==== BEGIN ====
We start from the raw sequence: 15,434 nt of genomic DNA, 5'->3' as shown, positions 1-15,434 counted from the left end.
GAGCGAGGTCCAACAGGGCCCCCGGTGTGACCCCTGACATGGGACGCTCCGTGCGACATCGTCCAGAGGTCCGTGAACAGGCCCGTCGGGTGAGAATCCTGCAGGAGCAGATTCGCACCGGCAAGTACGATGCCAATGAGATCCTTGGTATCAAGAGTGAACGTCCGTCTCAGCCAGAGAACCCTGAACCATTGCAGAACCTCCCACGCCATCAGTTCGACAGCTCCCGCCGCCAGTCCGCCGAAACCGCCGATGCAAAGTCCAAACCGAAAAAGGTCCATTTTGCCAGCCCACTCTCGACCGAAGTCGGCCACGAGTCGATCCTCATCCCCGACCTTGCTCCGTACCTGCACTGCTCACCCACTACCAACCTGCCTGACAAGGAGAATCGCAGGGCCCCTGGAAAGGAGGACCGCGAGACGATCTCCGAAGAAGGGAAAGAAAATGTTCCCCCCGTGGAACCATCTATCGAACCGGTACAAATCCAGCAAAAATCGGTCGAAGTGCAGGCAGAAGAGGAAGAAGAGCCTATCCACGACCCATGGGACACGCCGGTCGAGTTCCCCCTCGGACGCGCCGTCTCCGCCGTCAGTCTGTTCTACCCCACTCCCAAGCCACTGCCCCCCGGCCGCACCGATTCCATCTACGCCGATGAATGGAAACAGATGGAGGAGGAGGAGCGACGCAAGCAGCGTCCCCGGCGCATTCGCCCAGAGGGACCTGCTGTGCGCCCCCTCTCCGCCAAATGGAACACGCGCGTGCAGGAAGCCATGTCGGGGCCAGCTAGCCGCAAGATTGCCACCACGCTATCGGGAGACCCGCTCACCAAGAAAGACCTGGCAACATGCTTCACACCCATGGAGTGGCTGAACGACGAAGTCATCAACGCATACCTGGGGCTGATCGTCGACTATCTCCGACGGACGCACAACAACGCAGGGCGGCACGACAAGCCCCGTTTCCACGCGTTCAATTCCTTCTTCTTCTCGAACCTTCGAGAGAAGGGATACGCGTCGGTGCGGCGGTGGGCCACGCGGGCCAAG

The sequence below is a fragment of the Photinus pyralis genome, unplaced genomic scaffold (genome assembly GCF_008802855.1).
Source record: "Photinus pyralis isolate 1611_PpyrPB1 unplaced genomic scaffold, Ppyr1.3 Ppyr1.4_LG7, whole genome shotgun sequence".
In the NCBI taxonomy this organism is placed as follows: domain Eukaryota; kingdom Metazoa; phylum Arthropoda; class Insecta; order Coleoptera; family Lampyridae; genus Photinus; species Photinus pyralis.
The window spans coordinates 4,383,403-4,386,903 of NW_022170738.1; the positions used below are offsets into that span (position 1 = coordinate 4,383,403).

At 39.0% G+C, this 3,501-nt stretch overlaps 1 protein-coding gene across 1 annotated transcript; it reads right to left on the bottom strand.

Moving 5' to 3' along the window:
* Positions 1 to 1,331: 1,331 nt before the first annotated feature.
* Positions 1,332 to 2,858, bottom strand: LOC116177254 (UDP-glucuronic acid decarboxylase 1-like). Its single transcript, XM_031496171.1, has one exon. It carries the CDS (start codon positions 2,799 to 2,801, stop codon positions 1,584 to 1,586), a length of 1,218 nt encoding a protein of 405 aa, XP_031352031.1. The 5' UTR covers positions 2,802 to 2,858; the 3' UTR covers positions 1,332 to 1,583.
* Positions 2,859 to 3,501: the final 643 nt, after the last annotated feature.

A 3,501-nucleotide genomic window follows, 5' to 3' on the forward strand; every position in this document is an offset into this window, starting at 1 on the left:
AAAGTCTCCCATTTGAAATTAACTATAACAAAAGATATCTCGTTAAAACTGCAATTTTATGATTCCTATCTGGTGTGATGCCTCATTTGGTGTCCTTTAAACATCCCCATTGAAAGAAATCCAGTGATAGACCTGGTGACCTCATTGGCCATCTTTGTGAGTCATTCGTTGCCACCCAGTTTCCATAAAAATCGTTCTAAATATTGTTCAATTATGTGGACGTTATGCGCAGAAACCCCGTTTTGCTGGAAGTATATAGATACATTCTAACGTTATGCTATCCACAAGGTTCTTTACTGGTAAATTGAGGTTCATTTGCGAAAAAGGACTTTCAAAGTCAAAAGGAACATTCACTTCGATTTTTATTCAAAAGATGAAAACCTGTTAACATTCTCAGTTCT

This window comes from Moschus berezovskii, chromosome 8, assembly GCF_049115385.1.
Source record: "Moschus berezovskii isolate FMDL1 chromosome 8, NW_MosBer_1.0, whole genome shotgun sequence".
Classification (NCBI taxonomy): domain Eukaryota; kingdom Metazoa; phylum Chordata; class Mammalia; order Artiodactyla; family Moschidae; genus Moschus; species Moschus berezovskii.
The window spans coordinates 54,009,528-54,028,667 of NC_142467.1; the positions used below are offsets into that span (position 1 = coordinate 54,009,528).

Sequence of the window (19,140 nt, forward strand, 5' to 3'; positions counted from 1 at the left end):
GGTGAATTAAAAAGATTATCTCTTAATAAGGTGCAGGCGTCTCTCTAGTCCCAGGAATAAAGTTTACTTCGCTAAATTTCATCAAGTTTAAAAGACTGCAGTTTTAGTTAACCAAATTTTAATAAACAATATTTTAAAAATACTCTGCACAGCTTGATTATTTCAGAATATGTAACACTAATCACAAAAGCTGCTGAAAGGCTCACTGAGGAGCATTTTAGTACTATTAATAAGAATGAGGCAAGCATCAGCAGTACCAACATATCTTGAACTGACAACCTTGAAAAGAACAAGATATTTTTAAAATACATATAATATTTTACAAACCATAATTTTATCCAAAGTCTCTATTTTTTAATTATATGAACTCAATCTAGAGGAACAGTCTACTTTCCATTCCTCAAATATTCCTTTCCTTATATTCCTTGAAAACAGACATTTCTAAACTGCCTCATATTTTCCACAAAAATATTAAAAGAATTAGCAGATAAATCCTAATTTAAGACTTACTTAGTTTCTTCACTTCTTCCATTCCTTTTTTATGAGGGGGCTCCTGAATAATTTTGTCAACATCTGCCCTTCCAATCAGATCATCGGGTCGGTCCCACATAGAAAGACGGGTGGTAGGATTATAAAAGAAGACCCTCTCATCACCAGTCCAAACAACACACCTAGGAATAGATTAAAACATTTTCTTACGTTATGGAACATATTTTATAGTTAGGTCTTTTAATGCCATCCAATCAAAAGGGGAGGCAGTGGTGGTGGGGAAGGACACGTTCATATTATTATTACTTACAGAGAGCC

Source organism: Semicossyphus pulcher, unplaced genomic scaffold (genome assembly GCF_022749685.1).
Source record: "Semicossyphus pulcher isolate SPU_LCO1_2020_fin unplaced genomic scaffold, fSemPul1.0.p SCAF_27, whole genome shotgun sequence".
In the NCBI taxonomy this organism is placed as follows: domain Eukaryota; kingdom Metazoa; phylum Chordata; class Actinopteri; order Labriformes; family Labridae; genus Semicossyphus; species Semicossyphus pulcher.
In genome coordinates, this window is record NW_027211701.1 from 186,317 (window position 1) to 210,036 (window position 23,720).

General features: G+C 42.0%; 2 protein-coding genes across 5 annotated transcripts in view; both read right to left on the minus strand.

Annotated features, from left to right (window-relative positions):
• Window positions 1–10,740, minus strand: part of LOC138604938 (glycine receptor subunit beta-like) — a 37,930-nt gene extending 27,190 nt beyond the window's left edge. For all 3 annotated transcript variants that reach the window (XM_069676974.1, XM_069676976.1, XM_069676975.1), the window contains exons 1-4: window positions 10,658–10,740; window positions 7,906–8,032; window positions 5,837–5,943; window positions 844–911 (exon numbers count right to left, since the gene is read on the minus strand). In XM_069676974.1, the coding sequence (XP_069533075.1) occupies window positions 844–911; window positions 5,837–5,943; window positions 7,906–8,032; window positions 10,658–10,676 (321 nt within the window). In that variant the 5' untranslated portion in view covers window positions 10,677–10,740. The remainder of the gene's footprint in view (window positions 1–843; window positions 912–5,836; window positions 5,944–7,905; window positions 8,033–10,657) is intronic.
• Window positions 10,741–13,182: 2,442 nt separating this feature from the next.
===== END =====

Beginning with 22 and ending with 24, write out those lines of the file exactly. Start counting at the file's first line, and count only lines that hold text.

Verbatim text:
In the NCBI taxonomy this organism is placed as follows: domain Eukaryota; kingdom Metazoa; phylum Chordata; class Actinopteri; order Labriformes; family Labridae; genus Semicossyphus; species Semicossyphus pulcher.
In genome coordinates, this window is record NW_027211701.1 from 186,317 (window position 1) to 210,036 (window position 23,720).

General features: G+C 42.0%; 2 protein-coding genes across 5 annotated transcripts in view; both read right to left on the minus strand.